Nine Plays You Shouldn’t Miss this Summer

Michael Gene Sullivan (Malcolm Haywood), George P. Scott (Tyler Haywood), Lisa Hori-Garcia (Cop), Hugo E Carbajal (Cop) in the San Francisco Mime Troupe's Freedomland. (Photo: DavidAllenStudio.com)

There’s a ton of hot plays going on this summer, so grab a Slurpee and head down to your nearest performing arts space to catch the heat from one of the nine theater events in our summer theater guide.

Playwright Caryl Churchill. (Photo: Courtesy of American Conservatory Theater)
Playwright Caryl Churchill. (Photo by Courtesy of American Conservatory Theater)

Love and Information

June 3–August 9
American Conservatory Theater (Strand Theater, 1127 Market Street, San Francisco)
Tickets and information

After three years of anticipation, ACT has reopened the former grungy movie theater known as the Strand as an elegant, live-performance arts space. The company is breaking in its new venue with the West Coast premiere of another challenging work by one of the greatest living playwrights, Caryl Churchill. Love and Information is a fast-paced series of 57 vignettes ranging from five seconds to five minutes apiece. They feature 140 characters in conversations touching on the tension between privacy and easy access to information in our technological age.

Bahni Tupin stars in California: The Tempest. (Photo: Megan Wanlass)
Bahni Tupin stars in California: The Tempest. (Photo by Megan Wanlass)

California: The Tempest

June 4–6
Cornerstone Theater Company (Z Space, 450 Florida Street, San Francisco)
Tickets and information

Los Angeles’ Cornerstone Theater Company specializes in community-based theater in which the artists embed themselves in a particular population and talk to locals about their challenges and concerns. They then use this information to create new plays representing people whose voices aren’t often heard on stage. California: The Tempest is an epic project that’s spanned the last decade. Each summer during that period, the creators spent a month in a different California region. Playwright Alison Carey wove the experiences of those ten communities together with a loose adaptation of Shakespeare’s The Tempest to create a theatrical event that embeds contemporary Californian themes into a timeless play.

Forest Van Dyke, Jelani Alladin, Jaysen Wright, Rotimi Agbabiaka and Dimitri Woods star in the Bay Area premiere of Tarell Alvin McCraney's Choir Boy at Marin Theatre Company. (Photo: Ed Smith)
Forest Van Dyke, Jelani Alladin, Jaysen Wright, Rotimi Agbabiaka and Dimitri Woods star in the Bay Area premiere of Tarell Alvin McCraney’s Choir Boy at Marin Theatre Company. (Photo by Ed Smith)

Choir Boy

June 4–28
Marin Theatre Company (397 Miller Avenue, Mill Valley)
Tickets and information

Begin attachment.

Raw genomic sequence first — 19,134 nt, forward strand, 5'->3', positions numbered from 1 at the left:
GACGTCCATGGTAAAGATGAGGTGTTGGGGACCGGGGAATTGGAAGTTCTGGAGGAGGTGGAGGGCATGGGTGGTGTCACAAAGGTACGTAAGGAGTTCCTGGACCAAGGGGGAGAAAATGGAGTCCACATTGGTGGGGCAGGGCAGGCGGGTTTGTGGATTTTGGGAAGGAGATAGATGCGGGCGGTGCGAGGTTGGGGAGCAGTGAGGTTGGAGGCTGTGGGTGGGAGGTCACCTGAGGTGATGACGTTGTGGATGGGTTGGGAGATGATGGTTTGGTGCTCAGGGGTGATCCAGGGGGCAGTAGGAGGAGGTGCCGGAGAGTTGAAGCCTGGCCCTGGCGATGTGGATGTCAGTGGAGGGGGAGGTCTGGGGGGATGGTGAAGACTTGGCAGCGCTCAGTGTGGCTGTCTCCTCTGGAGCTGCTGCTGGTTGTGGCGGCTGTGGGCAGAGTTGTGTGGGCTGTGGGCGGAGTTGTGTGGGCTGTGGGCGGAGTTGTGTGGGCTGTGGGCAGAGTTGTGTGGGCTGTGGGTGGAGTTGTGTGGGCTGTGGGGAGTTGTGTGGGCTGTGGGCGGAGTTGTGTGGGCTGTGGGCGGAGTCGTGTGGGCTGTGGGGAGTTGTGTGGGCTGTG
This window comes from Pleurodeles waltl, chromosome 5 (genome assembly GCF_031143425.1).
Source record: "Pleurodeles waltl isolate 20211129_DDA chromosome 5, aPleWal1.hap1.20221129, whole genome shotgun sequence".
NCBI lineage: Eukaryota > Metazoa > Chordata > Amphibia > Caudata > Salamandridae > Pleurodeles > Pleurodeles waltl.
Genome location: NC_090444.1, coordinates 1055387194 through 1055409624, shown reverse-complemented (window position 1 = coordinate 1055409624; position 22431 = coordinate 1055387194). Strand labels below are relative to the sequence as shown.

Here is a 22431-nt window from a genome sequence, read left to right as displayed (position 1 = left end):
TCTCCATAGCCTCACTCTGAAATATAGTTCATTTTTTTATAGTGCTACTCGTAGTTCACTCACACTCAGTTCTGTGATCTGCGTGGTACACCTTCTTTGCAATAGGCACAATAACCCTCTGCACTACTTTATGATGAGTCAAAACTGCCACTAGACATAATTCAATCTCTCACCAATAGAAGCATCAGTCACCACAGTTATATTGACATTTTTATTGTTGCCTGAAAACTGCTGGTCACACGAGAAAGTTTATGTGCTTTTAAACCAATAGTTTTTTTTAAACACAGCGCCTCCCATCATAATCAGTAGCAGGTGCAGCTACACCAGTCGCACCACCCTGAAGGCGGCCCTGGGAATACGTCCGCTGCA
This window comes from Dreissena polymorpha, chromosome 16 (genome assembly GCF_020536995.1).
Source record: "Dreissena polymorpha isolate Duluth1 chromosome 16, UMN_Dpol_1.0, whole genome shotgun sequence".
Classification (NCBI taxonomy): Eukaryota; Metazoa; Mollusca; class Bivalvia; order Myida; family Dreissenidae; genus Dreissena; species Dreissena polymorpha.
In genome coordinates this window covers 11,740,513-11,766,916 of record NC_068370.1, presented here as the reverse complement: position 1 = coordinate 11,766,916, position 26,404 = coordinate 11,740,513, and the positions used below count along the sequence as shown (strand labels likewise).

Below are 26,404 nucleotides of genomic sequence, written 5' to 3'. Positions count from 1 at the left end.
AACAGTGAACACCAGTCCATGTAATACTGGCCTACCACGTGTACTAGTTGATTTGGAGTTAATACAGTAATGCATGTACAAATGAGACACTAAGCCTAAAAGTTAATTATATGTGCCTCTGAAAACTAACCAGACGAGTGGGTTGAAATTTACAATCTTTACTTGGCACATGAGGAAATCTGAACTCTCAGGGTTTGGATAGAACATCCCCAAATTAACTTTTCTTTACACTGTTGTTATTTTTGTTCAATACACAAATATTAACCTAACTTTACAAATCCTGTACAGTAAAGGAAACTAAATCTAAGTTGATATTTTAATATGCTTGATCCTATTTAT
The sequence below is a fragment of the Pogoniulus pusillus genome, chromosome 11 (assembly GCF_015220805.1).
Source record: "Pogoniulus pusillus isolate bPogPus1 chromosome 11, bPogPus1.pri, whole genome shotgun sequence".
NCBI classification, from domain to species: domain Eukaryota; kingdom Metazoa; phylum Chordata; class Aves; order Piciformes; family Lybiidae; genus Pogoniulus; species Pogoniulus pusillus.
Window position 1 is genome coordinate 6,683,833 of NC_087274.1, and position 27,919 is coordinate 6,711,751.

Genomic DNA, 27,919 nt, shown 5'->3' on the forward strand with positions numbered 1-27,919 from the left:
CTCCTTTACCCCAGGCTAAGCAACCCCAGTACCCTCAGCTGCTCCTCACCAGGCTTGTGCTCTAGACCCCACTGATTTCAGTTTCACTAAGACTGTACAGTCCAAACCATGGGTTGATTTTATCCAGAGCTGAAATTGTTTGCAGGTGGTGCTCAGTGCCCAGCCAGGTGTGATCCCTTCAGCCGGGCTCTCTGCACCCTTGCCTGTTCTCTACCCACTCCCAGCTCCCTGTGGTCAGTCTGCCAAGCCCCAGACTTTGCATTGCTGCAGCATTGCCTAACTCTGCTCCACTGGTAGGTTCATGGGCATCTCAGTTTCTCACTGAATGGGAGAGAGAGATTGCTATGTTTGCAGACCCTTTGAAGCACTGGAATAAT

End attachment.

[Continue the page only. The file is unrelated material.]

In 2010, playwright and MacArthur “Genius” grant award winner Tarell Alvin McCraney made his Bay Area debut with an unprecedented three-theater presentation of his lyrical, folklore-steeped trilogy The Brother/Sister Plays. McCraney returned to the Bay Area this April with his take on the Book of Job, Head of Passes, at Berkeley Rep. And now he’s back at Marin with an intimate gospel-infused drama about power struggles, nepotism and homophobia in an elite prep school choir.

Ariel (Tim Green) and Tupolski (Aaron Murphy) interrogate Katurian (Justin Gillman) in The Pillowman. (Photo: Alandra Hileman)
Ariel (Tim Green) and Tupolski (Aaron Murphy) interrogate Katurian (Justin Gillman) in The Pillowman. (Photo by Alandra Hileman)

The Pillowman

June 12–27
The Breadbox (EXIT Theatre, 156 Eddy Street, San Francisco)
Tickets and information

All of Martin McDonagh’s early work is set in Ireland. The first time the Anglo-Irish dramatist turned his attention elsewhere was in 2003 with The Pillowman, which takes place in a non-specific totalitarian regime. In this eerie and darkly funny thriller, an author of children’s books is interrogated about alleged ties between his fairy tales and a series of gruesome murders. Berkeley Rep gave the play a stunning production in 2007, and now an ambitious new company, the Breadbox, takes on the pitch-black comedy in the intimate confines of the EXIT Stage Left.

Mary (Amy Resnick) and Ben (Jeff Garrett) throw a backyard barbecue in Aurora Theatre Company's Bay Area premiere of Detroit. (Photo: David Allen)
Mary (Amy Resnick) and Ben (Jeff Garrett) throw a backyard barbecue in Aurora Theatre Company’s Bay Area premiere of Detroit. (Photo by David Allen)

Detroit

June 19 – July 19
Aurora Theatre Company (2081 Addison Street, Berkeley)
Tickets and information

A 2011 Pulitzer finalist and 2013 Obie Award winner for best new American play, Detroit may or may not be set in Detroit. What matters is that Lisa D’Amour’s sharp satire explores the sense of neighborly disconnection in a “first-ring” suburb right outside a midsize American city. New next-door neighbors strike up an awkward friendship that quickly uncovers how barely they’re all hanging on to their sense of normalcy and the surreal unease lying just beneath the surface of suburban life.